Why is feminine body parts inherently cursed & sinful?

Bunraku

Well-known member
Pudendum is latin for mid 17th century: from Latin pudenda (membra) ‘(parts) to be ashamed of’, neuter plural of the gerundive of pudere ‘be ashamed’. & was used for many centuries.

& I don't want to hear lipservice either or you posting about how much of a feminist u r. I want the truth.
 

bluerosepetals

Active member
It isn't inherently cursed or sinful (at least not any more than male), it was just portrayed that way throughout history, and it was likely used to encourage women to be modest and non-promiscuous. When something is seen as shameful, you will want to cover it up to avoid feelings of shame. I don't think this is a question of spirituality. It was happening because at the time it worked for society for a variety of reasons.
 

JUPITERASC

Well-known member
Pudendum is latin for mid 17th century: from Latin pudenda (membra) ‘(parts) to be ashamed of’,

Pudendum is a term that has been part of the formal anatomical nomenclature for a millennium.
Recently, the meaning of pudendum has been perverted :)
and misinterpreted

as synonymous with only the vulva
and to come from an etymological root term
with the narrowly defined meaning "...to be ashamed..."
neuter plural of the gerundive of pudere ‘be ashamed’. & was used for many centuries.

& I don't want to hear lipservice either or you posting about how much of a feminist u r. I want the truth.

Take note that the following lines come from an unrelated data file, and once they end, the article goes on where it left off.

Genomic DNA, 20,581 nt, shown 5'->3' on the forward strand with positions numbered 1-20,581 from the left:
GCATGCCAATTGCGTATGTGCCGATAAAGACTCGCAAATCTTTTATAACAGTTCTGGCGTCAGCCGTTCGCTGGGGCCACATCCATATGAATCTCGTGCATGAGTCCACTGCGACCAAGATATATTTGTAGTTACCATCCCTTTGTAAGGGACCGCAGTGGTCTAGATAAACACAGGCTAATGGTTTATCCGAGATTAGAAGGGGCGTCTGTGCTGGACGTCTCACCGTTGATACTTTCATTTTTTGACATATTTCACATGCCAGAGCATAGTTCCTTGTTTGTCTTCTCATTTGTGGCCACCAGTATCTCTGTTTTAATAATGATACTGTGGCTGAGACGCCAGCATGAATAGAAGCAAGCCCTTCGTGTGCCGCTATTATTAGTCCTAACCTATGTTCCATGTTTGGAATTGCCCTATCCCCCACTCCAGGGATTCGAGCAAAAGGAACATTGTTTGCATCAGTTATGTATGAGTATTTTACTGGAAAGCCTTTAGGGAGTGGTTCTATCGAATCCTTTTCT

The definition of pudendum, is external genitalia.
The term pudendum is used to describe external genitalia regardless of sex.

The labia majora, labia minora, clitoris, penis, scrotum, testes, and so on are all parts of the human pudenda.
The female pudendum is also called the vulva. Also, nonhuman species have pudenda.

The misunderstanding of pudendum is twofold.
First, pudendum describes the external genitalia indiscriminate of sex
however
terms such as pudendum muliebre/pudendum femininum and pudendum virile/pudendum masculinum

have been used throughout history to identify pudenda with respect to sex.

Second, the meaning of the root term pudere has been taken out of context :)
The meaning of the root term is inclusive of respect, modesty, honesty, honor, virtue, awe, veneration
and so on and has a positive connotation rather than a negative connotation, akin to sacrum, for example.


Indeed, pudendum shares its etymological root with the names of goddesses and saints :)
e.g.,

Pudicitia
Saint Pudens
Saint Pudentiana


These details regarding anatomical etymology
and
both the historical
and modern use of anatomical terminology related to pudendum
remedies the perversion of pudendum

and, in doing so, improves the anatomical lexicon

sources

REFERENCES

Adams, J. N. (1982). The Latin sexual vocabulary. London: Duckworth.

Albinus, B. S. (1734). Historia musculorum hominis. Leidae Batavorum:

Apud Theodorum Haak & Henricum Mulhovium.

Balgobin, S., Jeppson, P. C., Wheeler, T., 2nd, Hill, A. J., Mishra, K., Mazloomdoost, D., … Society of Gynecologic Surgeons Pelvic Anatomy Group. (2020). Standardized terminology of apical structures in the female pelvis based on a structured medical literature review. The American Journal of Obstetrics and Gynecology, 222(3), 204-218.
Crane, G.R. (1985-2020). Perseus library. Retrieved from https://www.perseus.tufts.edu/hopper/
FCAT. (1998). Terminologia anatomica. Stuttgart: Thieme Verlag.


© 2020 American Association of Clinical Anatomists